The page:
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 TV Bites With Neena Louise

Don't Try this at Home

by Neena Louise

One Saturday morning (now that the cartoonfest that used to be Saturday morning has vanished), I watched a slew of home improvement shows and laughed myself silly. I don't know exactly what category today's home improvement shows fall in. Fiction? Humor? Drama? Perhaps Sci-Fi? Because, to be sure, this is NOT real life.

Having renovated many a house, I have to wonder just how these people manage to fix everything perfectly (first time around), on time and on budget in 30 minutes or less. This just doesn't happen. Today's home improvement shows are doing a great disservice to those who, after viewing the spectacular results achieved by the TV People, decide to undertake a renovation project, only to find themselves at the mercy of contractors (who always say "two weeks" when you ask them how long a project - any project - will take, then always take 10 weeks to even start). Or find themselves unable to locate the proper materials. Or find that "surprise" problem (and there's always a surprise or two) that requires starting over. Or have permit problems. Or have irate neighbors complaining about the noise...the list goes on. Why don't home improvement shows mention any of these typical renovation problems? They will, at times, touch on the subject of what can go wrong, but, for the most part, the renovation looks clean and perfect with highly skilled tradesmen at the ready, able to fix everything right away at little cost.

Bob Vila is the most ridiculous. I can't stand Vila's monstrous ego and revolting condescending attitude, but I thought I'd give his show a look and laughed my head off. Sure, HE can find people that know what they're doing and do it fast (free national exposure can make any tradesman instantly available, after all) and they remain informative and polite despite Vila's obnoxious insults (where was Bob when I had a curse-laden screaming match with an incompetent roofer?); HE can find people that can handle those "surprises" with ease and calmness (where was Bob when my contractor scratched his head at my uneven ceiling? Or left me with no functioning toilets?); HE can find dry wallers, painters and carpenters that know what they're doing (where was Bob when my painter painted all the windows shut and the carpenter put a giant scratch in my brand new flooring?); HE can find those people - no one else can. And of course, his tradesmen are going to do the job under budget. Do you seriously think that a tradesman is going to go over budget on NATIONAL TELEVISION?!?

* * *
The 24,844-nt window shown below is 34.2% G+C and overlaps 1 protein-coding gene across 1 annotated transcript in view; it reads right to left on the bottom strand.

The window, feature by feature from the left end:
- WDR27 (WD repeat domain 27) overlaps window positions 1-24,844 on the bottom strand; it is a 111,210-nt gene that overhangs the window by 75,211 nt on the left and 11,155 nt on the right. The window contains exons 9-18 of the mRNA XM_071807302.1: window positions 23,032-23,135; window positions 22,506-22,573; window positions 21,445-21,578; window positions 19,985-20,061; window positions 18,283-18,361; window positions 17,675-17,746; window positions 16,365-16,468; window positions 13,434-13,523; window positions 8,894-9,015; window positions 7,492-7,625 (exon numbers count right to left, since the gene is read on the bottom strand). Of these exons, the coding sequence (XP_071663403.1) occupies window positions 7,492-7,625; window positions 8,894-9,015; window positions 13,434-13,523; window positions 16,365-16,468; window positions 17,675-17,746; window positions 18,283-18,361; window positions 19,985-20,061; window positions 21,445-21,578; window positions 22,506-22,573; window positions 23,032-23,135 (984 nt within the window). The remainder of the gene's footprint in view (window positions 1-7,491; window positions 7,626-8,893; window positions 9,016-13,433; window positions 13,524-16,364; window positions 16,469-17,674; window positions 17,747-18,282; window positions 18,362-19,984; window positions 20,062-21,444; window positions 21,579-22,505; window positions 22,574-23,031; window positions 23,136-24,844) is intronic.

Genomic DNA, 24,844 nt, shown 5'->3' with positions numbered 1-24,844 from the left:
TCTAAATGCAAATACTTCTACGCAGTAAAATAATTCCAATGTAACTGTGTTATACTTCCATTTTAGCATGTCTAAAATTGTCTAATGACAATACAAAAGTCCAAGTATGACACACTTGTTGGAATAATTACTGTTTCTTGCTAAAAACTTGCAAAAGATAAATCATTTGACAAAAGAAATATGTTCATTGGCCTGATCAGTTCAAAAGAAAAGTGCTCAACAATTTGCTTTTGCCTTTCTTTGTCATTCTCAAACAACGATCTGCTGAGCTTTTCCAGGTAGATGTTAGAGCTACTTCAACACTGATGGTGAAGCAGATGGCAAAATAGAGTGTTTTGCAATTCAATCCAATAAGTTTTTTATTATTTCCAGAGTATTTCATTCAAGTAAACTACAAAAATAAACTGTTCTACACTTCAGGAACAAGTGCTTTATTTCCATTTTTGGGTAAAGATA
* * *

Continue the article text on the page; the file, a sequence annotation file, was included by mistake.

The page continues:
Over to Hometime and another gigglefest. These people seem to do everything lickety-split with no mess and absolutely no problems at all. Sure, they vaguely mention how it's "the next day" when doing whatever project they're doing, but with the way this show is presented, it always appears they add a room, build a deck or finish a basement perfectly in 30 minutes or less. Just the two of them. Mwahahahaha!

This Old House comes closest to reality. Not everyone has an old house they're trying to remodel (which have "special" problems of their own), but at least some of the more common problems are presented and solutions are offered (I'll never forget the host's clearly-evident frustration while trying to get a building permit). Since they often take an entire season for a single project, the timeline is also a little more realistic. But, with all those skilled workers just hanging around waiting to do their thing, reality slips a little. A lot, actually.

Anyone who watches these shows and thinks it's really that simple is a fool. Home improvement shows are great for ideas, but the only way to truly know what a renovation project is like is to DO one. They never go "as seen on TV" - it just doesn't happen like that in real life. I suspect if renovation virgins knew what it was really like, they'd never attempt it. I'd like to see a home improvement show that actually shows what a real renovation project is like - the dust, the disruption, the noise, the rude contractors, the tradesmen that don't show up or show up on the wrong day, the delivery of wrong materials, the cost, the constant surprises and the enormous relief when it's finally finished. I'd call it Renovation: Life in Hell
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